Diminished financial capacity a reality for seniors
It’s one of the most difficult conversations for families to have with their elderly loved one.
It centers around the warning signs that a senior is experiencing diminished financial capacity.
The warning signs can take many forms, according to the National Endowment for Financial Education, a nonprofit organization. Those include having trouble with bills, paying them late or not at all, having difficulty calculating simple math problems, making irrational purchases and depleting their savings accounts.
“Americans are living longer and they have concerns about becoming a burden to their loved ones. But with aging comes a high probability that mental decline can occur and without a financial plan, the burden looms,” says Ted Beck, NEFE chief executive. “The negative consequences of families delaying or avoiding a conversation about the financial impacts of cognitive decline are too high to ignore.”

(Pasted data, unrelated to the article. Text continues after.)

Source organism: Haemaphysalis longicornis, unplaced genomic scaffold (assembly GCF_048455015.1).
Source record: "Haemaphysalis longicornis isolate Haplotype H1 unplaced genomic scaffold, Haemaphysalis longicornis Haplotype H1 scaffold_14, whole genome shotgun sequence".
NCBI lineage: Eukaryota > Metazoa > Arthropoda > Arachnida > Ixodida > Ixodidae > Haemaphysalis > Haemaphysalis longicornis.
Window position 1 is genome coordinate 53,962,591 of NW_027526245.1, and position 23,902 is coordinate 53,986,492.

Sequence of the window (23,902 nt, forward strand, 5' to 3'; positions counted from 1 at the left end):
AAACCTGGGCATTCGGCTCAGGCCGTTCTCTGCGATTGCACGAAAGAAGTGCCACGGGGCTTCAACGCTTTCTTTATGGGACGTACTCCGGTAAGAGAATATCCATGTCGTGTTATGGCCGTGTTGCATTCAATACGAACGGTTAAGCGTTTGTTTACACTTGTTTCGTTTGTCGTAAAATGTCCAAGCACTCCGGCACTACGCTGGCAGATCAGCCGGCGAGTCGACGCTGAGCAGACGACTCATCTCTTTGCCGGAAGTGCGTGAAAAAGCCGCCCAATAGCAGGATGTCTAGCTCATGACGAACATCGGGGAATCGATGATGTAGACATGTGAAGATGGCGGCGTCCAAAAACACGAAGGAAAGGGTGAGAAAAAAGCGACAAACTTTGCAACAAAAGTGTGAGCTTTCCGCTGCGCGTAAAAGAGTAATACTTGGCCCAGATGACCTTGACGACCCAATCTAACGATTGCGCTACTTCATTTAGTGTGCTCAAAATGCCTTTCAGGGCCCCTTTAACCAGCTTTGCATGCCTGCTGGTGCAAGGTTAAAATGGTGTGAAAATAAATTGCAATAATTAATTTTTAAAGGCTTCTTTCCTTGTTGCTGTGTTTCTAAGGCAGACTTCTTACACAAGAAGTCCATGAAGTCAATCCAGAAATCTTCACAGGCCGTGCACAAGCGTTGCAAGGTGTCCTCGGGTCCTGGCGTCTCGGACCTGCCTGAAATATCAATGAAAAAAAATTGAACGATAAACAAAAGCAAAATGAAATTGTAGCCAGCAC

But the conversation often brings up other uncomfortable family issues.
“Frequently there is defensiveness, denial, embarrassment and sibling rivalry when entering into a dialogue between adult children and a parent concerning their finances,” Beck said. “Families need to come together, clear the hurdles that limit communication and do what needs to be done with advanced planning before aging family members start to experience these types of events.”
Creating a financial plan is critical, especially having the senior designate the person who will manage the finances, should the senior become unable to do so.